Dad came home, we set down for dinner, and Dad talked about everything under the sun, except my lie. I picked at my food like a condemned man awaiting his final walk. Mom and Dad talked, I kept my eyes glued to my plate. After dinner Dad helped Mom in the kitchen and I went to watch TV with my eyes, while my ears stayed tuned to the low soft murmuring coming from them as they stood in front of the sink. I knew they were talking about me, but I couldn’t make out a word they were saying. Later they both came in and joined me in front of the TV. Nothing was  said to me, their son, the liar.

Next day, and the next, and the next, same thing. Dad came home, we did the family routine, and I did not get massacred.

On the following Saturday afternoon Dad and I were wrestling around on the living room floor. There was brief lull in our tumbling and goofing and he said, “You know Bud (he always called me Bud, don’t know why and he never said) you really ought not to lie.” I mumbled something back like, “OK” and we went back to rolling around, but my little seven-year old mind was reeling.

YOU GOT TO BE KIDDING ME!

I’ve been spanked for traipsing into the kitchen with mud on my shoes. I’ve been set in the corner for bouncing a rubber ball off the side of the house. I’ve not been allowed to play outside with all my friends because I rode my bike off the sidewalk into a neighbor’s yard. But for telling my first biggest whopper ever in my young life, I’m told not to do it again?, while Dad holds me in his arms?

YOU GOT TO BE KIDDING ME!

For four days of sheer terror, in which I thought the life I loved was going to end for all eternity I get told not to do it again.

Hmm, this is different. I’m going to have to think about this. To my pea brain this could only mean one thing.

Telling a lie wasn’t all that big of a deal.

I figured it was kind of important. But nothing like having mud caked on your shoes, while standing at the sink getting a glass of water, and the water somehow dripping down on your shoes causing the mud to turn into this kind of oozing dirty slime, or riding your bike a few feet into the stupid neighbor’s precious yard through her yucky flower beds. It wasn’t even as bad as bouncing a rubber ball off the asbestos siding on the house and chipping out a couple, or more, silly divots. Heck, if you were a few hundred feet away you could hardly see them.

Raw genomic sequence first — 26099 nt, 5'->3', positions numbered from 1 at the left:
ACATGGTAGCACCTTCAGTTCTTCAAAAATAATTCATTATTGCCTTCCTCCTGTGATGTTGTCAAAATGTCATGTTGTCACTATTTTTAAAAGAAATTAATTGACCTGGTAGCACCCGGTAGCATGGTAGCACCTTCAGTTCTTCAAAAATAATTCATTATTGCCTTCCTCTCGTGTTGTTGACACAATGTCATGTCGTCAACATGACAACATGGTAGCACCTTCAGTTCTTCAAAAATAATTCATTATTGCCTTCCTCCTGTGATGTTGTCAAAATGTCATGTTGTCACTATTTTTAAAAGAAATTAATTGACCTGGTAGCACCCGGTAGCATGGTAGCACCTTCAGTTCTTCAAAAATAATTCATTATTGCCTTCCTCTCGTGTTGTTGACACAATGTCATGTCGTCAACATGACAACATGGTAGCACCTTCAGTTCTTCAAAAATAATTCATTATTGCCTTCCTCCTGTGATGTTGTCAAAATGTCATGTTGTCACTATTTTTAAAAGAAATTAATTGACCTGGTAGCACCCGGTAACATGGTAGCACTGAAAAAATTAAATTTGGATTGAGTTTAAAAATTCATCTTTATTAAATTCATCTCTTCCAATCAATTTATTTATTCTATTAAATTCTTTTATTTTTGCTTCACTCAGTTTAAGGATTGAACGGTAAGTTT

Telling a lie wasn’t all that big of a deal.

That is what stuck in my seven-year old mind.

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First a few clarifications. I am not laying the blame for all the lies I’ve told in my life at the feet of my parents. Seeing as how my mind developed during my teen years, I am quite positive if they had sawed my tongue out with a rusty corroded razor blade, I would still have went on lying either by writing or conveying them via ASL. I would have found a way. I take full and complete responsibility for every deception, lie, and half truth (if there is such a thing) I have ever told. Nobody held a gun to my head.

Second, my parents would have been horrified at the way I have interpreted these events. This was never their intention, nor could they have ever imagined such an outcome. They were loving parents with a rowdy child. They had been married for thirteen years when I was born and I am an only child. So they were set in their ways, so to speak. They did everything possible to insure I had what I needed for a well-rounded life. It just took until I was in my late thirties for it to all take effect. I’m afraid I am a card-carrying member of  “The Late-Bloomer Association.”

I want to foster a conversation about why we start lying. Why did you start? Do you remember your first lie? What was it? How did it make you feel? Think about it and let me know. And if this is one of those things you don’t want the whole world (not that this blog has quite that large of a readership, but you never know) to know then send it to my email http://www.stephenedwards922@gmail.com and I will keep it private.

Again, thank you for reading these long posts. God, I wish I could write 300 words and they would hit like a sledgehammer, but I don’t think it will ever happen.

Be encouraged!

Readers,

 

Found this post  by Stephanie at http://www.cafeforyourthoughts.wordpress.com and thought it was very much worth reblogging. I hope you will not only enjoy reading, but also apply as needed.